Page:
John Travolta is back as smooth-talking, tough-acting Chili Palmer in a sequel to the 1995 comedy hit Get Shorty. Alan Silverman has a look at Be Cool.
Chili Palmer has a way of getting his way and in Get Shorty the former shylock or loan shark muscled his way into Hollywood; but now it's 10 years later.
So where does he turn next? To the music business, perhaps the only trade more riddled with egos, shady deals and untrustworthy characters.
Like Get Shorty, Be Cool is adapted from a novel by Elmore Leonard and John Travolta says that's why he agreed to make his first sequel since the Guess Who's Talking comedies of the 1980's.
"Normally I resist sequels because I think they're arbitrary," Travolta says, "but it was Elmore Leonard that really seduced me into this, because he wrote a book called Be Cool as an homage to the movie Get Shorty, even though Get Shorty was based on his book. This was an inspiration he didn't expect to have. Then they adapted it quite well and it was that adaptation that took me. That was really why."
As a bonus, Travolta gets to dance with co-star Uma Thurman, but it's a totally different turn from their steps together back in 1994's Pulp Fiction.
"Uma is one of those joys to dance with," he says. "It was my idea to do the dance in this movie, because I wasn't allowed to do it in Get Shorty. I was okay with that because I thought 'I didn't get to dance in Broken Arrow, so I don't have to dance in Get Shorty. But I did want that character to dance because there was an image of how I wanted him and thought if Sean Connery as James Bond had to dance with one of his Bond Girls, what would it be? I always imagined it would be a 1960's Brazilian Jobim-type samba or cha-cha ... something cool and easy. So when I imagined Uma and me dancing to that, it was just too good."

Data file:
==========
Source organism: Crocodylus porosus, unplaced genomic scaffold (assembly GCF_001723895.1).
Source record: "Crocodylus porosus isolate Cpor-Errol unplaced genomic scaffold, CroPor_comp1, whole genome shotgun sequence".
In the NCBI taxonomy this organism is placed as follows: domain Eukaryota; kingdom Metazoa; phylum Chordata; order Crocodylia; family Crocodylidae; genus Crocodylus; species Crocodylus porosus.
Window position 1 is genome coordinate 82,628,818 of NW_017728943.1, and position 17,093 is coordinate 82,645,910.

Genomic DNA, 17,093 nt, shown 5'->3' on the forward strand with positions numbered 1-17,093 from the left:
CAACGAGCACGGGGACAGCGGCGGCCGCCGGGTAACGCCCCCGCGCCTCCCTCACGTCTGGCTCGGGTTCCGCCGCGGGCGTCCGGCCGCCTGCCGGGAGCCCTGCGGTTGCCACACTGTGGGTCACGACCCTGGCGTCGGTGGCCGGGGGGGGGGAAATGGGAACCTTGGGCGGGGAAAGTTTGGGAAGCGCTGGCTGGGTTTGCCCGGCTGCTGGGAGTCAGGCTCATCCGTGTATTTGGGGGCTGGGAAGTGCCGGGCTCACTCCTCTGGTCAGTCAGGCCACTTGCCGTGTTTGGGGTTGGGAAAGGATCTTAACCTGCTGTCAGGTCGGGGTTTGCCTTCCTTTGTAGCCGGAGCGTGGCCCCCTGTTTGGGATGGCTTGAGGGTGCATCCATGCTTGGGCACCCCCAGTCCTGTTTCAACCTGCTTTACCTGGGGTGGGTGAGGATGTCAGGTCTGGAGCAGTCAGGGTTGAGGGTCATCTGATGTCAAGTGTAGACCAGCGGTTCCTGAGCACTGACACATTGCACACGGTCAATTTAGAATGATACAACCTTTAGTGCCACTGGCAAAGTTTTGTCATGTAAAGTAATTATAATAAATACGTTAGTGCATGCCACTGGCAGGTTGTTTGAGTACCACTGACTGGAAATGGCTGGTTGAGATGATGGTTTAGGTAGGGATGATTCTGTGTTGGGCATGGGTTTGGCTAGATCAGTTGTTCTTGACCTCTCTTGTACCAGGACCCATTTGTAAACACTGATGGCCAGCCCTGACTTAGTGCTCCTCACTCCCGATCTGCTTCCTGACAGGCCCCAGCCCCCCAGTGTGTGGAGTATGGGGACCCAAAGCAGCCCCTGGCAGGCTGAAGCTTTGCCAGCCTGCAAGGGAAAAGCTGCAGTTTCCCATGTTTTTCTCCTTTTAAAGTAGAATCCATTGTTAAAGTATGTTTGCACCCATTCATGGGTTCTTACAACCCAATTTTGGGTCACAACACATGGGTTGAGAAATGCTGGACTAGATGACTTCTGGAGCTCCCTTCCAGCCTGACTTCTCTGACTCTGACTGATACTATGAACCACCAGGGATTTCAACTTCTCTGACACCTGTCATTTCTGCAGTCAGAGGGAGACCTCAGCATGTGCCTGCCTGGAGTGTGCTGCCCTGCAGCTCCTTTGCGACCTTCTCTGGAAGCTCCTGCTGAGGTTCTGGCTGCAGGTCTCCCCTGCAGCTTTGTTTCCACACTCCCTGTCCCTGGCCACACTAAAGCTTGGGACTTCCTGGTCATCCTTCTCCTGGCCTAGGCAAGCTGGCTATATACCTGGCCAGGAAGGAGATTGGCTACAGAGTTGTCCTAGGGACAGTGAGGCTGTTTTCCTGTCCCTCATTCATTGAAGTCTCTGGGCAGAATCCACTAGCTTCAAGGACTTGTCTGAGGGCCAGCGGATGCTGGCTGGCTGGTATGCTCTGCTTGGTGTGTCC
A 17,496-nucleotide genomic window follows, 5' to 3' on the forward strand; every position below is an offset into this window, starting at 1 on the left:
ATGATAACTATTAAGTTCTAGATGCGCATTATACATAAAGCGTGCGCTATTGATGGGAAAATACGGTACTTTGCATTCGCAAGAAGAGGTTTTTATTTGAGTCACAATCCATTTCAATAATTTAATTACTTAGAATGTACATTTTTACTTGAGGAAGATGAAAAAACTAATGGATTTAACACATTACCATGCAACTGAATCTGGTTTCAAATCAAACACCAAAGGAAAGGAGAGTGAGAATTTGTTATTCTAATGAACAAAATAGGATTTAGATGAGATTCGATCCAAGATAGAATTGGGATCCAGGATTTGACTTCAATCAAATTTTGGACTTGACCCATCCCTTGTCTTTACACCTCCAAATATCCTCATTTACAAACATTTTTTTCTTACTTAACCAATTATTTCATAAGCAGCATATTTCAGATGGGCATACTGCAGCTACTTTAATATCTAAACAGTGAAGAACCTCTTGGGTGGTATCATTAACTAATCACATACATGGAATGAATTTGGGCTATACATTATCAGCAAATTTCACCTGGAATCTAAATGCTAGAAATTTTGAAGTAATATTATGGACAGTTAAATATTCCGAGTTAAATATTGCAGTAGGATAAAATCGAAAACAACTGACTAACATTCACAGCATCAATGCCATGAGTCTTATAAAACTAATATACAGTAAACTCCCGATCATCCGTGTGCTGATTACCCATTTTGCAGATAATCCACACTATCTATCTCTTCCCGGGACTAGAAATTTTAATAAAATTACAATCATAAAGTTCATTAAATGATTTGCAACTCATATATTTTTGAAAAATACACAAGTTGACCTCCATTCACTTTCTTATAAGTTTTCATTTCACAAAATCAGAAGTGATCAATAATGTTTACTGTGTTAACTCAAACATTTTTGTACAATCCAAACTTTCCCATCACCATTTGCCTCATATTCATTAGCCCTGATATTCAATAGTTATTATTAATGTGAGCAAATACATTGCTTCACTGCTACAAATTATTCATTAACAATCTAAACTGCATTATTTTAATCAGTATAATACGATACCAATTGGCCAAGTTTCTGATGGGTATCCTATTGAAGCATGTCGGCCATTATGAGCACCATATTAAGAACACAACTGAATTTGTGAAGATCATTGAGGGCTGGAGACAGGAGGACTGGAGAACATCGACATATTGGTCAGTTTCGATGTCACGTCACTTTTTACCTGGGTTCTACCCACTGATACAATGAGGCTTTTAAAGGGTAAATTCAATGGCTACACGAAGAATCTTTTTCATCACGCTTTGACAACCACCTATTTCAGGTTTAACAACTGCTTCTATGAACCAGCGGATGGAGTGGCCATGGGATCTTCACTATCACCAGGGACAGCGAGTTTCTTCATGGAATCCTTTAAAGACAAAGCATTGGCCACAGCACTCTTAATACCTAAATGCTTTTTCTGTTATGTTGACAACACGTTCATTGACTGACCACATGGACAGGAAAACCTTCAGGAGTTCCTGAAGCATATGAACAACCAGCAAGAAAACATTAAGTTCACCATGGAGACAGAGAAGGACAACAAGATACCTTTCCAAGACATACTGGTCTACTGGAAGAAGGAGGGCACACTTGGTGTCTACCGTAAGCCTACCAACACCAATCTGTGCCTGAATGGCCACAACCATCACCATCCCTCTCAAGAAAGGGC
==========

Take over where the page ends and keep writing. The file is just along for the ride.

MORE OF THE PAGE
"Working with John was sort of like putting on a perfectly broken in old glove," Uma Thurman says. " It's just so comfortable for me and I really like him as a person and as a movie star and as a dancer and as an actor and as a friend. "
Thurman plays a widowed record label owner who becomes Chili's new business partner ... and then some.
"Edie is kind of a tough, slightly 'street,' but vulnerable, fun, brave chick. I like all of those qualities in a woman," she explains.
Also tapping into a feminine side is pro wrestler-turned-actor 'The Rock.'
Rock, whose real name is Dwayne Johnson, swaggers and sashays as a gay, country music-singing bodyguard whose dream is to be an actor.
"Elliot Wilhelm is an aspiring actor. That was me five years ago when I first broke in with The Mummy Returns," he recalls. "He doesn't have a lot of money at all; that was me eight or nine years ago. I didn't have anything, really. Not only that, but he's a proud gay man. I'm not a gay man. Let me confirm that, but especially with a character like this, you could easily play over the top ... and I think once you start playing the character over the top, it's really not that funny. So it was important to be honest with the character; and, I've got to say, we could go outside right now and that is a reality. There are Elliots out there who are aspiring actors ... I run into them every day. That's a reality of Hollywood."
Director F. Gary Gray, whose most recent hit was the caper comedy remake The Italian Job, says he wanted Be Cool to be different from Get Shorty; but he does borrow from the original.
"There are definitely a few 'Chili-isms' that you recognize. You don't shy away them because it's just good writing and Chili Palmer is the reason we're doing the movie," he says. "The best thing about Get Shorty was Chili Palmer, so you had to bring some of those details to Be Cool. Because it was so long ago, there are a few nods to the original and if you had a chance to see the original, it's an inside joke that you can enjoy."
Be Cool also features Christina Milian as the talented young singer Chili takes under his wing. The ensemble also features Vince Vaughn, Harvey Keitel, Cedric the Entertainer and several music stars including 'Outkast's' Andre 3000 and Steven Tyler of 'Aerosmith.'